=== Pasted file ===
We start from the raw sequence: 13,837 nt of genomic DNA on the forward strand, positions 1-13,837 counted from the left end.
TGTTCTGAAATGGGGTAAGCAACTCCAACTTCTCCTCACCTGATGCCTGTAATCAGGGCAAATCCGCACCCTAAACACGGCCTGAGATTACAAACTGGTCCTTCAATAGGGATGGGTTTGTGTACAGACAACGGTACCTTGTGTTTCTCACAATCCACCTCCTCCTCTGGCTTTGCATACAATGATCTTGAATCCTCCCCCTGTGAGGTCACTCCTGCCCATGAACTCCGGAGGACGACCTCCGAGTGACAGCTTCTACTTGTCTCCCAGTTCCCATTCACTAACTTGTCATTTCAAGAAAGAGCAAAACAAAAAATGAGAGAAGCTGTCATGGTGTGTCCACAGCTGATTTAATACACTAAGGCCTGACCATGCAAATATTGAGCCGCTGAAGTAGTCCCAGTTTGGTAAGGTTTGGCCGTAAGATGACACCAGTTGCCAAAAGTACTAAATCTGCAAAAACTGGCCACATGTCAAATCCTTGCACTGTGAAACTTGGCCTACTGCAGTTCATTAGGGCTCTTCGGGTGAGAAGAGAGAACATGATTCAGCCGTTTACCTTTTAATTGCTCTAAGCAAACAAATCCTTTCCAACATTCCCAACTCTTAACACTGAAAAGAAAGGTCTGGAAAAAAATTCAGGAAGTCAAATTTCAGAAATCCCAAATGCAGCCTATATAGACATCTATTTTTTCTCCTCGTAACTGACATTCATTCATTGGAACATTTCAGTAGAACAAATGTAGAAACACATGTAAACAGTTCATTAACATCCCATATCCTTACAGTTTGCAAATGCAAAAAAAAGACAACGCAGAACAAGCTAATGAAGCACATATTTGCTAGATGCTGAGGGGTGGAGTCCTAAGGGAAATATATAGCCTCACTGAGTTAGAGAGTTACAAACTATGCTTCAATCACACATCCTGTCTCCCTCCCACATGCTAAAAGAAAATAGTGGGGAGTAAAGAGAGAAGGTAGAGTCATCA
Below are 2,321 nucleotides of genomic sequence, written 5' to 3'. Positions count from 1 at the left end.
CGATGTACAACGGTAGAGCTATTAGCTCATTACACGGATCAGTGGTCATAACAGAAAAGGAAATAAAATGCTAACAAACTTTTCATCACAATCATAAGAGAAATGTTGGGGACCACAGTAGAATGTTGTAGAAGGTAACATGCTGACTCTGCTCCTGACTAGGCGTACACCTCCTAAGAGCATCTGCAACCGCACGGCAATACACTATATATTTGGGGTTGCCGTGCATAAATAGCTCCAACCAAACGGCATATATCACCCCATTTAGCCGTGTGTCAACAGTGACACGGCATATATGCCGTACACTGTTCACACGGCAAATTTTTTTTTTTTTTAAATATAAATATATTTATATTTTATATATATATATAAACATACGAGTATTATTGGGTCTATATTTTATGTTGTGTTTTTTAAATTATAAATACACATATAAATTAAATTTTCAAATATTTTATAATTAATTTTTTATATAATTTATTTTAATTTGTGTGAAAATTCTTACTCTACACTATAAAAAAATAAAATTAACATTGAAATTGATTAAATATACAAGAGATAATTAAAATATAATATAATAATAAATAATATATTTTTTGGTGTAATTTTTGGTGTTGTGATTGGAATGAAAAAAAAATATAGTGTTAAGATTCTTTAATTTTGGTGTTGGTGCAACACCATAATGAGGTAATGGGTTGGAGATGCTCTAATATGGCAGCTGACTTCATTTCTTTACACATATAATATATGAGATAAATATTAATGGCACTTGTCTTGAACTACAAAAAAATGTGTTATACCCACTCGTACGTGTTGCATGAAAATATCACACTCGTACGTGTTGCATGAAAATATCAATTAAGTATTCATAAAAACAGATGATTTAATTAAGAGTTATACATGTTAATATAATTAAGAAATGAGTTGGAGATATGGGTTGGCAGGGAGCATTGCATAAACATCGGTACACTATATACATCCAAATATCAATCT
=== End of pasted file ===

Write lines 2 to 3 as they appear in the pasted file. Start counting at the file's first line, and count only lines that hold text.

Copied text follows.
TGTTCTGAAATGGGGTAAGCAACTCCAACTTCTCCTCACCTGATGCCTGTAATCAGGGCAAATCCGCACCCTAAACACGGCCTGAGATTACAAACTGGTCCTTCAATAGGGATGGGTTTGTGTACAGACAACGGTACCTTGTGTTTCTCACAATCCACCTCCTCCTCTGGCTTTGCATACAATGATCTTGAATCCTCCCCCTGTGAGGTCACTCCTGCCCATGAACTCCGGAGGACGACCTCCGAGTGACAGCTTCTACTTGTCTCCCAGTTCCCATTCACTAACTTGTCATTTCAAGAAAGAGCAAAACAAAAAATGAGAGAAGCTGTCATGGTGTGTCCACAGCTGATTTAATACACTAAGGCCTGACCATGCAAATATTGAGCCGCTGAAGTAGTCCCAGTTTGGTAAGGTTTGGCCGTAAGATGACACCAGTTGCCAAAAGTACTAAATCTGCAAAAACTGGCCACATGTCAAATCCTTGCACTGTGAAACTTGGCCTACTGCAGTTCATTAGGGCTCTTCGGGTGAGAAGAGAGAACATGATTCAGCCGTTTACCTTTTAATTGCTCTAAGCAAACAAATCCTTTCCAACATTCCCAACTCTTAACACTGAAAAGAAAGGTCTGGAAAAAAATTCAGGAAGTCAAATTTCAGAAATCCCAAATGCAGCCTATATAGACATCTATTTTTTCTCCTCGTAACTGACATTCATTCATTGGAACATTTCAGTAGAACAAATGTAGAAACACATGTAAACAGTTCATTAACATCCCATATCCTTACAGTTTGCAAATGCAAAAAAAAGACAACGCAGAACAAGCTAATGAAGCACATATTTGCTAGATGCTGAGGGGTGGAGTCCTAAGGGAAATATATAGCCTCACTGAGTTAGAGAGTTACAAACTATGCTTCAATCACACATCCTGTCTCCCTCCCACATGCTAAAAGAAAATAGTGGGGAGTAAAGAGAGAAGGTAGAGTCATCA
Below are 2,321 nucleotides of genomic sequence, written 5' to 3'. Positions count from 1 at the left end.